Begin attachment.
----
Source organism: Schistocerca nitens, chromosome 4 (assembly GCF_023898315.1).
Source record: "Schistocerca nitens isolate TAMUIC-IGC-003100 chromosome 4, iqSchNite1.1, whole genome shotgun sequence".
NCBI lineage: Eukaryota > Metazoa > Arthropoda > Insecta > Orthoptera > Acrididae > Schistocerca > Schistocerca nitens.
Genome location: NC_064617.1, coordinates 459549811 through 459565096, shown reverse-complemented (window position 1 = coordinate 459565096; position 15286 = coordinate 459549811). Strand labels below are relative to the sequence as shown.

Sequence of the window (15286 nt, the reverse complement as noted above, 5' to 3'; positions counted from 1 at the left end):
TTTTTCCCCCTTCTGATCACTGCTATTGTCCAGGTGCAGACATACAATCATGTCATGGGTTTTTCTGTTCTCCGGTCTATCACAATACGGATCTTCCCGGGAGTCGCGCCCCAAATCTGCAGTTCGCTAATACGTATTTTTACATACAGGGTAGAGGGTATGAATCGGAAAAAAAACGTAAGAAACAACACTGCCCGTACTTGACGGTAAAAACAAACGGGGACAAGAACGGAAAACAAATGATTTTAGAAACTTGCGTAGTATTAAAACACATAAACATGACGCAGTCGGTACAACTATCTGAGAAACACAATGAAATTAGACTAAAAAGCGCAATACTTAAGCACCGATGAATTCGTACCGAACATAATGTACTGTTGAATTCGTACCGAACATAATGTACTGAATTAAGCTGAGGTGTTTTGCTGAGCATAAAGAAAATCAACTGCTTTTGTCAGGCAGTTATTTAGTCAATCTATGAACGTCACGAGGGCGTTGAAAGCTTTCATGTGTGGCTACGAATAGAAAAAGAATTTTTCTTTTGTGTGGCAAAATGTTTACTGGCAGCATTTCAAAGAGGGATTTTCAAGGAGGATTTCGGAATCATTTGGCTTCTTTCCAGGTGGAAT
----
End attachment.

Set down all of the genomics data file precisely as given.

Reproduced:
Source organism: Schistocerca nitens, chromosome 4 (assembly GCF_023898315.1).
Source record: "Schistocerca nitens isolate TAMUIC-IGC-003100 chromosome 4, iqSchNite1.1, whole genome shotgun sequence".
NCBI lineage: Eukaryota > Metazoa > Arthropoda > Insecta > Orthoptera > Acrididae > Schistocerca > Schistocerca nitens.
Genome location: NC_064617.1, coordinates 459549811 through 459565096, shown reverse-complemented (window position 1 = coordinate 459565096; position 15286 = coordinate 459549811). Strand labels below are relative to the sequence as shown.

Sequence of the window (15286 nt, the reverse complement as noted above, 5' to 3'; positions counted from 1 at the left end):
TTTTTCCCCCTTCTGATCACTGCTATTGTCCAGGTGCAGACATACAATCATGTCATGGGTTTTTCTGTTCTCCGGTCTATCACAATACGGATCTTCCCGGGAGTCGCGCCCCAAATCTGCAGTTCGCTAATACGTATTTTTACATACAGGGTAGAGGGTATGAATCGGAAAAAAAACGTAAGAAACAACACTGCCCGTACTTGACGGTAAAAACAAACGGGGACAAGAACGGAAAACAAATGATTTTAGAAACTTGCGTAGTATTAAAACACATAAACATGACGCAGTCGGTACAACTATCTGAGAAACACAATGAAATTAGACTAAAAAGCGCAATACTTAAGCACCGATGAATTCGTACCGAACATAATGTACTGTTGAATTCGTACCGAACATAATGTACTGAATTAAGCTGAGGTGTTTTGCTGAGCATAAAGAAAATCAACTGCTTTTGTCAGGCAGTTATTTAGTCAATCTATGAACGTCACGAGGGCGTTGAAAGCTTTCATGTGTGGCTACGAATAGAAAAAGAATTTTTCTTTTGTGTGGCAAAATGTTTACTGGCAGCATTTCAAAGAGGGATTTTCAAGGAGGATTTCGGAATCATTTGGCTTCTTTCCAGGTGGAAT